Photo submitted
                                From left, Daughters of Norway members Kris Collins, Elizabeth Byszeski and Patricia Waterson prepare lefse.

Photo submitted From left, Daughters of Norway members Kris Collins, Elizabeth Byszeski and Patricia Waterson prepare lefse.

Nordic Fest set for Nov. 9

  • Friday, November 1, 2019 4:25pm
  • Life

For the 20th year, the Daughters of Norway will be celebrating all things Scandinavian on Saturday, Nov. 9.

Well, maybe not lutefisk.

The Nordic Fest celebration will be from 9:30 a.m. to 3:30 p.m. at South Whidbey High School on Maxwelton Road, according to a Daughters of Norway press release.

The celebration of Scandinavian life and culture will feature small, specialized retail vendors from Whidbey Island and the region with quality, handmade foods and crafts.

The ever-popular holiday bakery will be brimming with Scandinavian baked goods, including cookies, bread, cakes and, of course, the traditional potato flatbread known as lefse.

“Our ‘Daughters’ gift boutique is well stocked with a delightful variety of handmade items, lovingly stitched together with care by our island members over the winter months,” the press release states.

That will include Christmas ornaments, household items, hand-embroidered table lines made from traditional methods and materials, aprons and much more.

The much-loved julenek will be offered again this year. Big, golden bundles of local wheat tied with red ribbon are traditionally hung outside for birds on Christmas morning.

The celebration will have live music thought the day and guests will have many chances to win a cake or pie at an old-fashioned cake walk.

For those with an appetite, the Daughters of Norway will serve a classic Scandinavian lunch with traditional Swedish meatballs, homemade gravy, a selection of regional open-faced sandwiches and meringue cream cake.

Members of the group will be wearing traditional Scandinavian attire when they greet guests at the door. Admission is $1.

Daughters of Norway, Ester Moe chapter #39, meets in the St. Peter’s Lutheran Church social hall in Clinton, usually on the second Saturday morning of each month.

Daughters of Norway celebrates the hertitage and culture of all Nordic countries. Monthly programs include presentations of the history, current events, music and food from every corner of Scandinavia. All are welcome to attend meetings.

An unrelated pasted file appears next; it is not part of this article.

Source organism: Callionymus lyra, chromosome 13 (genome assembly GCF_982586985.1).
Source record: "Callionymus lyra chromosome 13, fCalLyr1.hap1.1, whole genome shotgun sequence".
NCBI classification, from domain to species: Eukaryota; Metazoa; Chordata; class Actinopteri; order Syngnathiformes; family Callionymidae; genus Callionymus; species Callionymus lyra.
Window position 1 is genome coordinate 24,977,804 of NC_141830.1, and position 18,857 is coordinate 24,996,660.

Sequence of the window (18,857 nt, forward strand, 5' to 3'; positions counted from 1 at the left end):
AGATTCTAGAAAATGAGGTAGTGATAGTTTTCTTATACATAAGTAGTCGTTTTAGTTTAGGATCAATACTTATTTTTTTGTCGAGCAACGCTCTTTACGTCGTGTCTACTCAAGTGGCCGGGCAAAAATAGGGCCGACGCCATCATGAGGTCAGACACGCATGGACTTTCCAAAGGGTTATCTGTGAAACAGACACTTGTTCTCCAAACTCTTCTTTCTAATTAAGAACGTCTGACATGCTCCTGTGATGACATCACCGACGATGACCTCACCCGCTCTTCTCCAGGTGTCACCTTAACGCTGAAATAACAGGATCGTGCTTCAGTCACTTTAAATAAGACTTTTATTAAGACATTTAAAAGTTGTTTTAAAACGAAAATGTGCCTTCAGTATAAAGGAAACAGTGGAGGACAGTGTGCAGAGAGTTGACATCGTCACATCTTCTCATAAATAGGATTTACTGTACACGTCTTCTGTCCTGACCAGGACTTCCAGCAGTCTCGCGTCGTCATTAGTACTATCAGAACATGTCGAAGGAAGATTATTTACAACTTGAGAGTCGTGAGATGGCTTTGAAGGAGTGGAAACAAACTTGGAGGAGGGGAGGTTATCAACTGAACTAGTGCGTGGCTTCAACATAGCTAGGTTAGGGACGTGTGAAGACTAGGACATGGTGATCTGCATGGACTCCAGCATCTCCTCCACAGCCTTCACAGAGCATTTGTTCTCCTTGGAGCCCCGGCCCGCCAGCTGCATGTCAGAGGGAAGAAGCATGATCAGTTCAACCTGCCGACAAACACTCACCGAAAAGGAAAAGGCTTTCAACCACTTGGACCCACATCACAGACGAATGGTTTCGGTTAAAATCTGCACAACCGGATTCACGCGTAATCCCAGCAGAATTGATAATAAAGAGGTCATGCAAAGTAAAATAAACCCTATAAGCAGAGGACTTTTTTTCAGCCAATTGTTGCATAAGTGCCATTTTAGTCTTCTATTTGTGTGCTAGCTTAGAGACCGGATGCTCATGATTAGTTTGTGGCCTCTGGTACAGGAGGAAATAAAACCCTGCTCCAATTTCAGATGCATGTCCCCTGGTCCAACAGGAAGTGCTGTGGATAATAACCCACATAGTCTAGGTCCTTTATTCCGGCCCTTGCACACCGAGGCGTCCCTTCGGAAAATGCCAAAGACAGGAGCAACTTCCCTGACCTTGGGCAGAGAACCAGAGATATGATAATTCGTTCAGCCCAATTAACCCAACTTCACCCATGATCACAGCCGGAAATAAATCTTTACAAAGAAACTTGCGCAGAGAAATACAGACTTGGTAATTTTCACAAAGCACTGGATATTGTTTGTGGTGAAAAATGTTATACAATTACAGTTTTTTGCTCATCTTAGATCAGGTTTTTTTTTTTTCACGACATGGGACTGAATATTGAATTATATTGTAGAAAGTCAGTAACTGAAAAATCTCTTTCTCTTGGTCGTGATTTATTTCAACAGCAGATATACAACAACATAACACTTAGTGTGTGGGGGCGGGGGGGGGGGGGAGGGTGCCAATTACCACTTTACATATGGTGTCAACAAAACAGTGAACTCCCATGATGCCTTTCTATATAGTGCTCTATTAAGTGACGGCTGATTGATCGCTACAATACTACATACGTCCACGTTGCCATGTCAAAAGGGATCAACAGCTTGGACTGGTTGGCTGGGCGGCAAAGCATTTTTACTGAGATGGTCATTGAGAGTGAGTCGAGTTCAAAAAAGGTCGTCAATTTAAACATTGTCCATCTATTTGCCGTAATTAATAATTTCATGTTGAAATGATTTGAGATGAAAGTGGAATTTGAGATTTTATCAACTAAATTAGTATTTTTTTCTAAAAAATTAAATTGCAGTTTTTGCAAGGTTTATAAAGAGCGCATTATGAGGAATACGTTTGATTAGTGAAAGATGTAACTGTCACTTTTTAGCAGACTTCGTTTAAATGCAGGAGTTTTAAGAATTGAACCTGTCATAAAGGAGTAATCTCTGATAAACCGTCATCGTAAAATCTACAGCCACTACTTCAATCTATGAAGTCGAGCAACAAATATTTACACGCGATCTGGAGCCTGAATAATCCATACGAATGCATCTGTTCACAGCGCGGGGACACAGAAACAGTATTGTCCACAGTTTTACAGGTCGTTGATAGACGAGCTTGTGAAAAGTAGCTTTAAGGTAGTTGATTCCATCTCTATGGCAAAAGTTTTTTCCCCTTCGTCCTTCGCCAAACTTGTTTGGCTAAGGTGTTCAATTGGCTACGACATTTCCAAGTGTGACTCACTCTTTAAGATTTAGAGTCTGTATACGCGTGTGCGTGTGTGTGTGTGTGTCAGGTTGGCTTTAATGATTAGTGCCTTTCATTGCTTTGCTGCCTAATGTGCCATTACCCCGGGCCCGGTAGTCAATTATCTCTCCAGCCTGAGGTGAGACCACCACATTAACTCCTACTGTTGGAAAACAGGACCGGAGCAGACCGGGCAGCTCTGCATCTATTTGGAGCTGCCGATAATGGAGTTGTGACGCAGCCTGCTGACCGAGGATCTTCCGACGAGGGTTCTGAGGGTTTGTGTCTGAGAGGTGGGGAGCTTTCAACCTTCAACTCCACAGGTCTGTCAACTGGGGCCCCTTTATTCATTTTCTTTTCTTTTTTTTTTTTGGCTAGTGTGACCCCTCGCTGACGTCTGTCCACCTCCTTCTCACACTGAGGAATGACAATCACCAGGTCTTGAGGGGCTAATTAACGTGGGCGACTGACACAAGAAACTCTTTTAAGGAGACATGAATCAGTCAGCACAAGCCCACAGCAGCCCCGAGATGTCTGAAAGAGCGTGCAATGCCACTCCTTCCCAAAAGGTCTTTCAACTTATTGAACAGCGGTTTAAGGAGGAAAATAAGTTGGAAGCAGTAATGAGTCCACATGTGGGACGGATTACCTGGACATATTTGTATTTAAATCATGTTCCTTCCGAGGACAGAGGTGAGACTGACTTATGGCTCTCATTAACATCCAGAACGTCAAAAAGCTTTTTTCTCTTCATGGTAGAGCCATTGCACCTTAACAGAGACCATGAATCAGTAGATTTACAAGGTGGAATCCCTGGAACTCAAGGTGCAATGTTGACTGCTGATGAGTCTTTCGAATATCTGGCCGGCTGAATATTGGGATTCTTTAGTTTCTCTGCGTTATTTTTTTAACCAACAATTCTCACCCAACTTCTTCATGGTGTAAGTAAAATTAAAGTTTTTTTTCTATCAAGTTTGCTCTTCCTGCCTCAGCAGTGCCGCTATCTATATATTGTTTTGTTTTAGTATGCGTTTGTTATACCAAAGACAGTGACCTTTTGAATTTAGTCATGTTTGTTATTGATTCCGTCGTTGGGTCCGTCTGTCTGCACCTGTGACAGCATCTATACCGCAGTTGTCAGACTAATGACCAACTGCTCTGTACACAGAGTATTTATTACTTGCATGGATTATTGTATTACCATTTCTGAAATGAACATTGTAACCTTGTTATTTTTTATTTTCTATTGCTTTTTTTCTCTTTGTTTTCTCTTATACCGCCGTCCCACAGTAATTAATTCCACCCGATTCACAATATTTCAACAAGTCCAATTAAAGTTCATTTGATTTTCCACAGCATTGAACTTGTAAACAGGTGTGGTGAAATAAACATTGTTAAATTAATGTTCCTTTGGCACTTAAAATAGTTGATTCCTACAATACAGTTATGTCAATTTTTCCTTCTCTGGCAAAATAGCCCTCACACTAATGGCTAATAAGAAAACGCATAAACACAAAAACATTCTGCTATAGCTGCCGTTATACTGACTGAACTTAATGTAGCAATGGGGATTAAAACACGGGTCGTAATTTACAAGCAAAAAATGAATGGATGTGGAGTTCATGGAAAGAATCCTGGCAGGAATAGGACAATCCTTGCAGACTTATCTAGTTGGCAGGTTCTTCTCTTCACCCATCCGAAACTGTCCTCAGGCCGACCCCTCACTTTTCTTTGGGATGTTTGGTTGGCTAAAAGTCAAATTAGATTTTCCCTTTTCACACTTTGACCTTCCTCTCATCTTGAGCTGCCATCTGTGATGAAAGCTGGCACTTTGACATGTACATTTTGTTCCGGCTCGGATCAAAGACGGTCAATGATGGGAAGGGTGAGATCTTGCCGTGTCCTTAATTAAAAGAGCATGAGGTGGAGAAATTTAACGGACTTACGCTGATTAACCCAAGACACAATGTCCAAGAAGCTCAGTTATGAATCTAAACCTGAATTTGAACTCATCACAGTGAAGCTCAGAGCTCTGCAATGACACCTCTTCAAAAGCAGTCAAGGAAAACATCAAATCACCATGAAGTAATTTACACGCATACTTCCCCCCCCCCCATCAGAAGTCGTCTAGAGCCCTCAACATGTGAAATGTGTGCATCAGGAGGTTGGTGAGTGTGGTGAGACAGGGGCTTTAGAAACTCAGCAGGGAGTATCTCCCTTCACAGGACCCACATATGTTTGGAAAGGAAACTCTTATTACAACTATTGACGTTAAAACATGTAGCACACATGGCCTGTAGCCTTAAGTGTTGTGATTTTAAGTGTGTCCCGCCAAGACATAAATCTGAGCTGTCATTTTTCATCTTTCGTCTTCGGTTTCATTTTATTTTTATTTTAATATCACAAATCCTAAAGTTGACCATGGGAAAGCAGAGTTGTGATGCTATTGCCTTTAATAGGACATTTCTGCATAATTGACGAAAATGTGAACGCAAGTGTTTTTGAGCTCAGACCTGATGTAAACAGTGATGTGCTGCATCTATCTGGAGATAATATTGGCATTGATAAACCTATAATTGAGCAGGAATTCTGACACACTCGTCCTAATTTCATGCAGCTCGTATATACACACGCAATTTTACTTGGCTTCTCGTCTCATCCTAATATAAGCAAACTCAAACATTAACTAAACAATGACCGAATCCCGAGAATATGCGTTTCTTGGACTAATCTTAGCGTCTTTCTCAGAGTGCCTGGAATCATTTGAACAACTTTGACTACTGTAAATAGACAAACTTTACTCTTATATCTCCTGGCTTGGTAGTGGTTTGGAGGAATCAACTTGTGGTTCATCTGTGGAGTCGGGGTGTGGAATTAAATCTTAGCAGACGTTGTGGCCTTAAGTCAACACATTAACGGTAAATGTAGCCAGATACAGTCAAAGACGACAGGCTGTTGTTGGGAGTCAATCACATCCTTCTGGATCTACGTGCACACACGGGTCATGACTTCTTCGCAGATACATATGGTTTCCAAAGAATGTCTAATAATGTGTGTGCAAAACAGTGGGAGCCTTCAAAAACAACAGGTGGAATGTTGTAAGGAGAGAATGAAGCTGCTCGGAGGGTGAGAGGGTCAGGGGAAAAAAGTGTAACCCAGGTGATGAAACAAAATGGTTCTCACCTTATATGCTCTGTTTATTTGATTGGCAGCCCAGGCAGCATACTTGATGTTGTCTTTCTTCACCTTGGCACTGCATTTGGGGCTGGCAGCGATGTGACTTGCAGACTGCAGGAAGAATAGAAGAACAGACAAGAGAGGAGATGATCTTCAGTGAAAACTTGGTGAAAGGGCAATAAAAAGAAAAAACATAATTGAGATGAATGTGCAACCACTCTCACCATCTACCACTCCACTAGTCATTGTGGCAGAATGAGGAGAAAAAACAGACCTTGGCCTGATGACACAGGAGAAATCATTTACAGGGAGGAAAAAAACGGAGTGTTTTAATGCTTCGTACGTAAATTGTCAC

More in Life

Teenager commended for response to Sout Whidbey plane crash

It started out as a flying lesson like any other but turned… Continue reading

Annual salmon dinner to be served on Nov. 22

For the 30th year in a row, a salmon dinner will be… Continue reading

Notable: Boone receives Rising Star award

ELIZABETH “ELLIE” BOONE, daughter of Dr. John Boone and the late Karen… Continue reading

Stringing the world together: Two guitar masters perform together at the Cythara show

Exactly one year ago this month, Andre Feriante and Troy Chapman picked… Continue reading

‘Lunar dirt, rocks and legacy:’ Former NASA scientist makes South Whidbey his home

For years, Grant Heiken worked in a windowless lab, always wearing what… Continue reading

Thanksgiving made magical: Chef creates gourmet meals featuring local ingredients

Birthed in Spain from a passion for food and travel, the concept… Continue reading

Stiff competition makes for hijinks and hilarity in Outcast play ‘Over My Dead Body’

By Patricia Guthrie Special to The Record Dead, sort of dead, dead… Continue reading

Photo submitted
                                From left, Daughters of Norway members Kris Collins, Elizabeth Byszeski and Patricia Waterson prepare lefse.
Nordic Fest set for Nov. 9

For the 20th year, the Daughters of Norway will be celebrating all… Continue reading

Show knits together one-of-a-kind fashion and charity

Whether it’s called the Knitted Garments Fashion Show or a tongue-in-cheek “couture… Continue reading

Mutiny Bay Distillery takes part in spirited event

Ever since two pharmacists joined forces over a whiskey still at Mutiny… Continue reading

Noted Whidbey musicians come together to form Rythmodique

Imagine lightning striking five times in a space roughly 36 feet wide.… Continue reading